Proper practice requires focused attention on our weak spots. You need to view yourself with a keen critical eye (and ear!) and observe these weak spots, narrow them down, and start asking questions.
“Where is the place I am weakest?” Most human beings are more interested in getting through the entire tune, beginning to end, without stopping than they are in addressing their mistakes, or weak spots. They hurry through, ignoring the bumps, slow downs, poor technique, bad intonation, or sloppy execution. Playing through a tune from start to finish is an important part of practice, but you need to OBSERVE your performance and take note of the spots that need special attention. Then, when you are finished with your run-through, you go back to those spots and narrow them down. And ask more questions.
“Why is this place weaker than the rest?” Is it a problem with rhythm? If so, do you understand the rhythm pattern here? If the weakness is intonation, ask yourself if you are using the best fingering. You could be holding the violin incorrectly, grabbing the neck with your hand, or even failing to support the violin properly with chin and shoulder. Is it a situation of sloppy execution? If so, ask yourself “why?” I have found that simply asking this question will sometimes alleviate the problem with little or nor further action required.
“What can I do to strengthen this weak spot?” This question is where you create a plan of action. Perhaps it is only a matter of slowing things down and “drilling” the spot repeatedly, and then gradually increasing the tempo. I think of this type of remedy as taking a small bite and chewing it up well before swallowing. Be sure that you’ve narrowed the weak spot down to it’s essentials. You wouldn’t try to eat a 16oz steak in one bite, would you? After you have applied your remedy, you are ready to ask the next question.
“Is this spot as strong as the rest of the tune?” This is when you insert your previously weak spot back into the tune and OBSERVE whether or not you still are having difficulties. If you are, then more attention to that spot is required. If the weak spot is now strong, then you move to the next weak spot and begin the process again.
SOME PROBLEMS WITH TYPICAL PRACTICE BEHAVIORS:
The first problem has to deal with the idea that we have to WORK HARD on a problem in order to solve it. That is never the case. You need to be SMART, look for the EASIEST WAY to solve the problem. The harder you WORK at a problem, the more large muscle groups you engage. That, in turn, gets in the way of you playing effortlessly and easily, and causes all sorts of problems in addition to the one you are ostensibly trying to solve. If you feel like you are WORKING HARD, you are doing it wrong. Let go, take a deep breath, and start asking questions. Be the teacher and the student.
The second problem is that most fixes require repetition, or “drilling“. While we are engaged in such activity, it is easy for our attention to wander. We can slip into a mental state that is akin to filling our heads with wool. Drilling requires constant attention to details, making sure that you are actually playing the section correctly more often than not. After a while, you will be able to play the section without thinking. One technique that will help you avoid woolen headedness is to take frequent breaks. Another is to play the section so slowly that it gives you time to think about it as you are drilling.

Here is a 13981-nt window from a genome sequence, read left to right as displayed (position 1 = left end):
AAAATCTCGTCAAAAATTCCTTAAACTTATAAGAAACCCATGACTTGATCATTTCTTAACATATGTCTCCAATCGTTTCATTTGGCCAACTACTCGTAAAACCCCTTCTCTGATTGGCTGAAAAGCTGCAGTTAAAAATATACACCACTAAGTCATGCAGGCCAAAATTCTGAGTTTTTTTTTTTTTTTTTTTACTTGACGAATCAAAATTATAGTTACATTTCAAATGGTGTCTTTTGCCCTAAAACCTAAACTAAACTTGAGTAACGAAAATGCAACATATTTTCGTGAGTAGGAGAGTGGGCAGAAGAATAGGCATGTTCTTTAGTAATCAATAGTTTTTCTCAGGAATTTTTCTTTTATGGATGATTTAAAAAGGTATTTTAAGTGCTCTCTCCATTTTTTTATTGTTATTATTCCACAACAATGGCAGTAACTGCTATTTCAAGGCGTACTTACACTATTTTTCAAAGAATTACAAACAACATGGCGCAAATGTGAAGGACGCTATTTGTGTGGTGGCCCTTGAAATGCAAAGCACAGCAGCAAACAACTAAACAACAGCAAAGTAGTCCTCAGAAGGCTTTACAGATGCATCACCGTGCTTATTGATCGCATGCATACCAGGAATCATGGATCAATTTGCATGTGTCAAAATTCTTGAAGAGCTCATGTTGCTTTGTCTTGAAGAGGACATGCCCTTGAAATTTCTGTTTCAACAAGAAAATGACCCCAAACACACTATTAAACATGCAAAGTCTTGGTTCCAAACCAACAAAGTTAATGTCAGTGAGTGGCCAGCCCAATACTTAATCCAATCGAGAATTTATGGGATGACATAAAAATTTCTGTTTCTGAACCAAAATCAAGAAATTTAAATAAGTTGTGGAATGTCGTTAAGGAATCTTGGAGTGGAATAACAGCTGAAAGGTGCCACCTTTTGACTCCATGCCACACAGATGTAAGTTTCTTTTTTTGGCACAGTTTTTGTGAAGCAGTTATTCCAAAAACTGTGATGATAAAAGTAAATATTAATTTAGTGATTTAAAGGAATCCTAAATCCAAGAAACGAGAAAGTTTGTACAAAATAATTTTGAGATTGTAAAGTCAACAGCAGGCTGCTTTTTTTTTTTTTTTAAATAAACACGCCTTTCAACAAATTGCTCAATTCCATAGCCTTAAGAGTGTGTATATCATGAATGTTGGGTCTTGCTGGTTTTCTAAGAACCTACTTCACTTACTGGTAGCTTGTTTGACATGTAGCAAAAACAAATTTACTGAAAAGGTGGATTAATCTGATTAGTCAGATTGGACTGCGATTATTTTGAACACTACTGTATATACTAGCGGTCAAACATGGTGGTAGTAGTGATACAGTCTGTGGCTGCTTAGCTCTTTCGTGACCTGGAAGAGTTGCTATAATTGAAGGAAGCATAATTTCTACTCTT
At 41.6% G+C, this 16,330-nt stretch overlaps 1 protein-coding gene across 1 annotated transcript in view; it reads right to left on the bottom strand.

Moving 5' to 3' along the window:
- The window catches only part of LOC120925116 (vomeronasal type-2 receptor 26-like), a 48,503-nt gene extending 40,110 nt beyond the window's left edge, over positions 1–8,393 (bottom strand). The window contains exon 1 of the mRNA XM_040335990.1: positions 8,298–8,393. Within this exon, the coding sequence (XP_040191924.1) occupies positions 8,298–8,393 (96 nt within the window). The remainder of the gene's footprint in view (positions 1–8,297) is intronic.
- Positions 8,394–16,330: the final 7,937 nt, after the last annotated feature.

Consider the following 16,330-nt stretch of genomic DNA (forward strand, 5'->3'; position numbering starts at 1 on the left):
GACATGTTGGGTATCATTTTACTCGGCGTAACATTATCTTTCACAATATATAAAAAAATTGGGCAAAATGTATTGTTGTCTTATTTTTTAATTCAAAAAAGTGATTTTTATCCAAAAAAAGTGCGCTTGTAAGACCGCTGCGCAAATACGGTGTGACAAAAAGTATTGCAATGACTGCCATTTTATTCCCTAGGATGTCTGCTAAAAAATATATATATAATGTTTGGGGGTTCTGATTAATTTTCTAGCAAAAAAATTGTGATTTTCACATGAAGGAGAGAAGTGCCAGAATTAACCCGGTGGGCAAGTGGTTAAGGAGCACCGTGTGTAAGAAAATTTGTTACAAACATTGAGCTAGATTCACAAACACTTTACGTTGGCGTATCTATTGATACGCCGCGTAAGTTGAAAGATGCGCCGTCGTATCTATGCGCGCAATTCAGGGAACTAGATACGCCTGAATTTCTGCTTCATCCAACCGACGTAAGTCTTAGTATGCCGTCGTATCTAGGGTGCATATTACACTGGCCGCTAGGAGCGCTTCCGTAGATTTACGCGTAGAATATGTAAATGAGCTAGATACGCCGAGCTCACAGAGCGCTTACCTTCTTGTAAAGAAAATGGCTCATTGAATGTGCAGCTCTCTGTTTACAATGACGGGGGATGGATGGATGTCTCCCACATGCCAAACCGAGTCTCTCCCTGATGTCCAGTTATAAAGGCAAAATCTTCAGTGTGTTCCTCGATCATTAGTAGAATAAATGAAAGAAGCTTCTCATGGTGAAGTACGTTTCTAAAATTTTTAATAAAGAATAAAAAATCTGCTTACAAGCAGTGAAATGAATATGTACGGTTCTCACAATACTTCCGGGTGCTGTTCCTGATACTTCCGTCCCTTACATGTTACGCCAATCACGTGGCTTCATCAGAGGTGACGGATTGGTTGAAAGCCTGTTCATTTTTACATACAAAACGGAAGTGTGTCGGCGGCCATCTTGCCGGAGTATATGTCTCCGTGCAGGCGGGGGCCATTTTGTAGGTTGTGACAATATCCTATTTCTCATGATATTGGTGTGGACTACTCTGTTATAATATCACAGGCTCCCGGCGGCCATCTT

Another problem is that sometimes we identify the wrong thing as the weak spot. Once you have addressed the weak spot and reinserted it back into the tune, you still are having difficulties. This is very frustrating, and often we are tempted just to go back and drill the hell out of it until it gives up (see WORKING HARD above). Resist this impulse long enough to ask some more questions. You will most likely find that you missed something in your original observation.
The final problem I wish to address is this: When all else fails, ASK AN EXPERT. I tell all my students that their lesson money buys them more than just 60 minutes once a week. It buys them access to me and my knowledge and skills 24 hours a day, 7 days a week, 365 days a year. The problem is that most of my students never take advantage of this. They see it as an imposition, even though I’ve given them permission. They feel like they must wait until the next lesson to address their concerns. As a result, problems continue and are even reinforced through the days (daze?) of confusion between NOW and the NEXT LESSON. In this day and age of “Googling” the internet for information, I find this very frustrating. You wouldn’t wait a week to Google the traffic conditions before deciding the best route to take from work to home, so why would you wait to ask the expert you have hired to help you with your fiddle questions? If you have a question at 3:00am, you can always send me an e-mail. If you call me and I am not able to answer immediately, leave a voice message and I will get back to you at my earliest convenient opportunity. Don’t waste any time out of a misplaced respect for my time. You have a question you can’t answer on your own? ASK AN EXPERT to help you get immediate relief.
I am sure that you can see some parallels between PROPER PRACTICE with a musical instrument and your everyday life. Just approach everything as if you are both the TEACHER and the STUDENT. Remember to OBSERVE, NARROW DOWN, ASK QUESTIONS, EXECUTE YOUR PLAN, and REPEAT AS NECESSARY. And when all else fails, ASK AN EXPERT.
I hope you have enjoyed this blog on PROPER PRACTICE TECHNIQUE. Be sure to read my other related blogs at fiddleosophy on my Trad Tune Learning website. And please, be generous with your comments. I find them very helpful, and they provide even more insight to the topics I am blogging about.